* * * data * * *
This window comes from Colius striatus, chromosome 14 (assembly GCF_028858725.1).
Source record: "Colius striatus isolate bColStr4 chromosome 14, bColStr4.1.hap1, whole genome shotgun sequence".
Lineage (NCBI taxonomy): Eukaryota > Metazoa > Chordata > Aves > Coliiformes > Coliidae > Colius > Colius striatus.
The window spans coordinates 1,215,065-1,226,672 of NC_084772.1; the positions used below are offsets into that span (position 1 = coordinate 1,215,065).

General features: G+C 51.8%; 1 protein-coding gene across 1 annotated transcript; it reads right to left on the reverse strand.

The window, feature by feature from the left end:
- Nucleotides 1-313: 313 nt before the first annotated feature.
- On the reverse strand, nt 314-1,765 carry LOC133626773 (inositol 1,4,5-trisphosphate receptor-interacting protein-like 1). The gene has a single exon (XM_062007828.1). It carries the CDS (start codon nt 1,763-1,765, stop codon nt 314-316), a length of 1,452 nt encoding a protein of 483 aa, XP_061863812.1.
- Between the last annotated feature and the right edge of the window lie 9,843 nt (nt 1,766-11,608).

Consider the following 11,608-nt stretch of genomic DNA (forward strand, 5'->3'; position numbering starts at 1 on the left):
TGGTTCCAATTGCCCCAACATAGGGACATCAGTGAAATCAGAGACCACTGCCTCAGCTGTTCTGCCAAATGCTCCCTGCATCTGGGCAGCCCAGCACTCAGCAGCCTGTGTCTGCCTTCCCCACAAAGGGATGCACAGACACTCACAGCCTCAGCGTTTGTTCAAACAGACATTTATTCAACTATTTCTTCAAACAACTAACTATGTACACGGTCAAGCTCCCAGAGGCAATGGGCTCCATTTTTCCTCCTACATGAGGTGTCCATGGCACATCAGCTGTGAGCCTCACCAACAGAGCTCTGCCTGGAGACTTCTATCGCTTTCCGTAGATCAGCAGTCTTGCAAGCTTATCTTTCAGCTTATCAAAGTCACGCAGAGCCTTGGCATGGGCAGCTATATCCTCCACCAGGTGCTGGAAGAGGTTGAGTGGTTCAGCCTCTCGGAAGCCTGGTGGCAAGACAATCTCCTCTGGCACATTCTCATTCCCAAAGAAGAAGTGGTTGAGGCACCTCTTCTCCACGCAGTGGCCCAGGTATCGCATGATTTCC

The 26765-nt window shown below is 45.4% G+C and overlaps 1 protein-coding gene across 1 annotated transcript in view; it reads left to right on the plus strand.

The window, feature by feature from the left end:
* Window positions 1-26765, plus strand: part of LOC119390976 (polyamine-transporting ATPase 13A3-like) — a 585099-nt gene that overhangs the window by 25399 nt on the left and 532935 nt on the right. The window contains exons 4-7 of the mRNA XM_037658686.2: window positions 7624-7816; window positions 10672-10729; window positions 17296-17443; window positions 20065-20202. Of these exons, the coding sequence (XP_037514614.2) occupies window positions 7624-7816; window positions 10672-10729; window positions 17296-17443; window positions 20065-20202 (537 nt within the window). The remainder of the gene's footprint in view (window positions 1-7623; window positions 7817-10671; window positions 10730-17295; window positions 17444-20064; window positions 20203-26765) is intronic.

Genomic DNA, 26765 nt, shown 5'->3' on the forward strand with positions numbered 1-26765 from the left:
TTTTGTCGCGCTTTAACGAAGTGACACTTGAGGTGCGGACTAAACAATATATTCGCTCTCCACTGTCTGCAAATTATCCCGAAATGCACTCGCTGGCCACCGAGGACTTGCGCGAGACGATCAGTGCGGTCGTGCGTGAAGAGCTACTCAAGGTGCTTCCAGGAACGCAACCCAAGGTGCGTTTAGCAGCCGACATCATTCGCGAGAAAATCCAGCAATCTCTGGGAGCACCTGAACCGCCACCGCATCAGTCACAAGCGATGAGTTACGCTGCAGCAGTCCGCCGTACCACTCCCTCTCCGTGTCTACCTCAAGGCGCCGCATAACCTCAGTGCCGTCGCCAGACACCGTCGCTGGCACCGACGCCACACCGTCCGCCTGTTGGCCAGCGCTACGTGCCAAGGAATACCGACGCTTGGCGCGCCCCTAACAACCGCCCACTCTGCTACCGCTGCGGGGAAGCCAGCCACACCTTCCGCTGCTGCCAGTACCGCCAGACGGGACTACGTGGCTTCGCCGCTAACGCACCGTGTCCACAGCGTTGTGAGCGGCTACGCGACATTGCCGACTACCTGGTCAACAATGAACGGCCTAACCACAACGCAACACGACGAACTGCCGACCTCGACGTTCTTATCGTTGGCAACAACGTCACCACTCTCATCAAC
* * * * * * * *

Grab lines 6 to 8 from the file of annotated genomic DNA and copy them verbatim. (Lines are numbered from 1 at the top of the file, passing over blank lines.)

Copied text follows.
The window, feature by feature from the left end:
- Nucleotides 1-313: 313 nt before the first annotated feature.
- On the reverse strand, nt 314-1,765 carry LOC133626773 (inositol 1,4,5-trisphosphate receptor-interacting protein-like 1). The gene has a single exon (XM_062007828.1). It carries the CDS (start codon nt 1,763-1,765, stop codon nt 314-316), a length of 1,452 nt encoding a protein of 483 aa, XP_061863812.1.